Bank of Canada Says Full Recovery from Virus Will Take 2 Years

The Bank of Canada anticipates the nation’s economy will need two years to fully recover from what it calls the “steepest and deepest” downturn since the Great Depression.

In its most extensive set of forecasts since January, the central bank acknowledged the initial rebound from Covid-19 lockdowns has been strong. But it also painted a picture of a slow return to pre-pandemic levels of activity, persistent excess capacity, muted price pressures and plenty of uncertainty. Consumers are expected to remain cautious and business investment weak.

“The Bank of Canada expects a sharp rebound in economic activity in the reopening phase of the recovery, followed by a more prolonged recuperation phase, which will be uneven across regions and sectors,” the central bank said Wednesday in a quarterly Monetary Policy Report. “As a result, Canada’s economic output will likely take some time to return to its pre-Covid-19 level. Many workers and businesses can expect to face an extended period of difficulty.”

A separate policy statement is being released concurrently at 10 a.m. in Ottawa. The MPR didn’t provide any forward looking statements, other than to reiterate the bank’s commitment to continue buying at least C$5 billion ($3.7 billion) of Canadian government bonds each week until the recovery is “well underway.” It also said markets are generally interpreting its quantitative easing as a signal “rates will likely be at the lower bound for an extended period of time.”

Policy makers led by Governor Tiff Macklem estimated lockdowns meant to contain the spread of coronavirus lowered Canada’s gross domestic product by 15% in the second quarter, versus the end of last year -- creating a significant amount of excess slack in the economy that’s expected to persist over the projection horizon.

While 40% of output losses are expected to be made up in the third quarter, that quick rebound will be followed by a slower recuperation phase. The economy isn’t projected to return to pre-crisis levels until some time in 2022, according to the report. The central bank is also estimating there will be scarring effects from the pandemic that will leave “potential output” permanently below what had been forecast at the beginning of the year.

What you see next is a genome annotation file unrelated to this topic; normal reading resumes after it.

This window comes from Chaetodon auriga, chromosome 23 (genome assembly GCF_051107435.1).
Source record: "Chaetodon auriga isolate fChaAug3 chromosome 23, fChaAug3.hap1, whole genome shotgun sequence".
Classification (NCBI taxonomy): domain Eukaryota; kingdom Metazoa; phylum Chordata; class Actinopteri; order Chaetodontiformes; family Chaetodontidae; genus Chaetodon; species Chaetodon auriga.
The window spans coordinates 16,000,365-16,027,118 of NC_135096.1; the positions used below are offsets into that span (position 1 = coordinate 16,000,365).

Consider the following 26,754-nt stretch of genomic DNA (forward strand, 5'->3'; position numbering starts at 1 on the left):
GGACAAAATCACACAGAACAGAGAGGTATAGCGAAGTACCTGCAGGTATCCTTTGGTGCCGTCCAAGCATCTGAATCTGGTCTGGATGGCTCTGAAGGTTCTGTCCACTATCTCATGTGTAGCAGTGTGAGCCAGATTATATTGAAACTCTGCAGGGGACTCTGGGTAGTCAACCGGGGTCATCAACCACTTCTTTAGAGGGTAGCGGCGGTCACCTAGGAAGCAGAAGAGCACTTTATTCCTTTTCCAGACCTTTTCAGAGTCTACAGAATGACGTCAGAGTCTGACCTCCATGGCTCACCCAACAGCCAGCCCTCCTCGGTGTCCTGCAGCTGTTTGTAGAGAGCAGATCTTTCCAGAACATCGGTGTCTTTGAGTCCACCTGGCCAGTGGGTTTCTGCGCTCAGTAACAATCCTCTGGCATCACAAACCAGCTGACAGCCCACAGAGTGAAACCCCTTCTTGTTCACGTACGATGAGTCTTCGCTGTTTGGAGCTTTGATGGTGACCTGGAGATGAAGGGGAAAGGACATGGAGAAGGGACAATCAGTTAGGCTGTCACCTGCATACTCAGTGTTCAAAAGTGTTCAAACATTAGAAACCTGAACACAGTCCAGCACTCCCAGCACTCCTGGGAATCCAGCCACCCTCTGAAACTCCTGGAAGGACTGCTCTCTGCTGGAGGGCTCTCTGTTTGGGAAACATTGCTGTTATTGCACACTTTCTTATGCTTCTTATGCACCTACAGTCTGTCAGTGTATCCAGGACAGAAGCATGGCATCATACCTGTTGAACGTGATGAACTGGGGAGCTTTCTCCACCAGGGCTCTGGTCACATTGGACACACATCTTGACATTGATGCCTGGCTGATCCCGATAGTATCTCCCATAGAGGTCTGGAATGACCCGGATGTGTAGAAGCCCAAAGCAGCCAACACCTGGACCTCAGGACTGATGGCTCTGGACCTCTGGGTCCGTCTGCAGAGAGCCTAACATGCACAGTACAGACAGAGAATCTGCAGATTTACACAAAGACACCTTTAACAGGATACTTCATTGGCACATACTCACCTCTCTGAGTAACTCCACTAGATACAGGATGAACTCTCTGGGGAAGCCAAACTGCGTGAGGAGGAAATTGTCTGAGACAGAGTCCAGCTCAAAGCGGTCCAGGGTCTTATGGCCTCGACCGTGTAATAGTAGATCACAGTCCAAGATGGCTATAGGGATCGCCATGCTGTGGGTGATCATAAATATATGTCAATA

The projections of a gradual recovery provide more than enough justification for loose monetary conditions. The crisis has taken the Bank of Canada into uncharted waters, forcing it to cut the benchmark rate to near zero, injecting hundreds of billions in cash into financial markets and undertaking the first-ever foray into large-scale asset purchases.

Policy makers have also lowered their estimate of the “neutral rate” rate to 2.5%, which suggests the bank’s current policy rate of 0.25% is less accommodative than it originally thought.

Other Highlights

  • The report provides a “central scenario” for the economy rather than the usual economic projection. Key assumptions include no broad-based second wave of the virus with the pandemic largely running its course by mid-2022
  • The central bank anticipates a 7.8% drop in output this year, followed by a 5.1% rebound in 2021 and growth of 3.7% in 2022. It expects inflation to average 0.6% in 2020, 1.2% in 2021 and 1.7% in 2022. The Bank of Canada expects fourth-quarter GDP this year will still be 6.8% below year-earlier levels
  • The Bank of Canada estimates that total supply was about 9% lower in the second quarter of 2020 than in the fourth quarter of 2019, versus a drop of about 15% for real GDP. “This would imply a gap between demand and supply of roughly 6 to 7% in the second quarter”
  • “Overall, the economy has thus far avoided the most severe scenarios presented in the April report, but considerable economic slack remains”
  • The Bank of Canada puts some estimates to permanent effects on the crisis. The level of potential output by 2022 in the central scenario is almost 4% lower than in the January monetary policy report
  • The protracted and gradual recovery reflects “persistent effects of ongoing physical distancing measures, a slow rebound in foreign demand and subdued confidence on the part of households and firms resulting from elevated uncertainty about both the pandemic and the pace of the recovery”
  • Supply initially recovers in line with the easing of containment measures, while demand benefits only gradually. “Eventually foreign and domestic demand
    increase faster than supply, absorbing excess capacity” closing the gap
  • Household caution persists through the forecast horizon, with the savings rate expected to remain higher than in recent years
  • Business investment isn’t expected to return to pre-pandemic levels through 2022

©2020 Bloomberg L.P.

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